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Record number: WCP2740

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Sent by:
? Sydney Charles Buxton
Sent to:
Alfred Russel Wallace
On:
12 August 1912

Sent by ?Sydney Charles Buxton, Board of Trade, Whitehall Gardens, SW to Alfred Russel Wallace [none given] on 12 August 1912.

Record created:
30 November 2011 by Mayer, Anna

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  • letter (1)

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LETTER (WCP2740.2630)

A typical letter typewritten  in English and signed by author.

Held by:
British Library, The
Finding number:
BL Add. 46440 ff. 272-274
Copyright owner:
Andrew Clay

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Transcript

[[1]]1

Board of Trade,

Whitehall Gardens,

S. W.

12th August, 1912

Dear Wallace

In your letter of 26th June, you asked for a Return --

"showing the number of persons, male and female, directly employed by the Government and paid by it; distinguishing the manual workers or labourers and those employed in office work".

As stated in my reply of 10th July, there is no Return in existence which gives exactly what you wanted although the documents sent therewith contained a good deal of pertinent information as to the number of clerks and manual workers who are directly in the employ of the various Departments.

What you now ask for in your letter of 18th July is, however, very much more, for you in those who are indirectly employed through the Contractors for Government work. This opens up a very wide field of inquiry which is full of difficulties. The Contractors themselves would hardly know how many to return as [[2]] employed on Government work at any one time or for a period such as a year. Moreover, questions arise as to where to draw the line in the long list of workpeople who are more or less indirectly paid out of Government Funds. For instance, the preparation of materials forms a very large part of the building of a ship and directly many workpeople are employed in a great variety of trades in order that the shipbuilder may carry out his contract. To follow up all these auxiliary trades would be very difficult and yet it is obvious that no Return which stopped short at the shipbuilder's yard would be satisfactory. Again, there is no exact definition of Government Service; it branches off in many unexpected directions far beyond the limits of the United Kingdom.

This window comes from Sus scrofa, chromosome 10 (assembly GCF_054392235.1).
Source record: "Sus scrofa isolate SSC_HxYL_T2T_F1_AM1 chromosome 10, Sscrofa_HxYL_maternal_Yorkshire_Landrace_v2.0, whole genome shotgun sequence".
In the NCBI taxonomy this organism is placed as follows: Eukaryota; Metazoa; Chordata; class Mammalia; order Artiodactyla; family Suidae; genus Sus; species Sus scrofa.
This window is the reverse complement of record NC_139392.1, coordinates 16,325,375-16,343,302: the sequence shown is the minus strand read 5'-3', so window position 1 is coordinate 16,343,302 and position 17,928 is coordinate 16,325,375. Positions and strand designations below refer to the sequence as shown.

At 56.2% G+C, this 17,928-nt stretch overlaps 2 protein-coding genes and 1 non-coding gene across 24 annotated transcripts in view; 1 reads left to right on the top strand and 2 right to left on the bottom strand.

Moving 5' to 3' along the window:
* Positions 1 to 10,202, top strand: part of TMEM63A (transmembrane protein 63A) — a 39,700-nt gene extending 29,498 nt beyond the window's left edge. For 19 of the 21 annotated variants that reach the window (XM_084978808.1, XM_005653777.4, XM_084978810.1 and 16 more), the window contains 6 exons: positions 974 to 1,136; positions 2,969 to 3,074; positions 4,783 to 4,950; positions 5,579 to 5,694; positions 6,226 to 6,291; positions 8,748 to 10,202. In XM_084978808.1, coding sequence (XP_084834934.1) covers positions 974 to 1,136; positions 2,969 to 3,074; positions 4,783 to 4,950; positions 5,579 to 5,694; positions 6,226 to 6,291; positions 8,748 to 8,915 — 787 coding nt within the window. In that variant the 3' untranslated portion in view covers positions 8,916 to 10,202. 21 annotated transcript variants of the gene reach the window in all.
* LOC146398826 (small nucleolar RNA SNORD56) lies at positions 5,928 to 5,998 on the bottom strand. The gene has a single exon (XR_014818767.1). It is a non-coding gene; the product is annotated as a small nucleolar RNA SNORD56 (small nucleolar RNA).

Altogether the subject is much more complicated than would appear probable to anyone unfamiliar with the many ramifications of Government business, the great variety of ways in which it is done, and the numerous Authorities involved. A very large part of the money collected for Government purposes is ultimately spent as wages but to answer your questions with even approximate accuracy as to the number of the recipients a [[3]] considerable Enquiry would be necessary, and I doubt whether the results would be of much value because so many are only employed for a fractional part of their time.

I may add that the only Department which has the authority to obtain full information from the spending Departments is the Treasury, and if you still wish to pursue the matter, may I suggest that you should address your request to the Chancellor of the Exchequer. In doing so, it would be well to define the extent of the information required so as to include only such facts as it may be possible to obtain.

Yours truly | S. Buxton [signature]

Alfred R. Wallace, Esq. O.M., F.R.S., &c.

ENDNOTES

1. Written in the top left of the page in an unidentified hand is "Answered with Thanks.".

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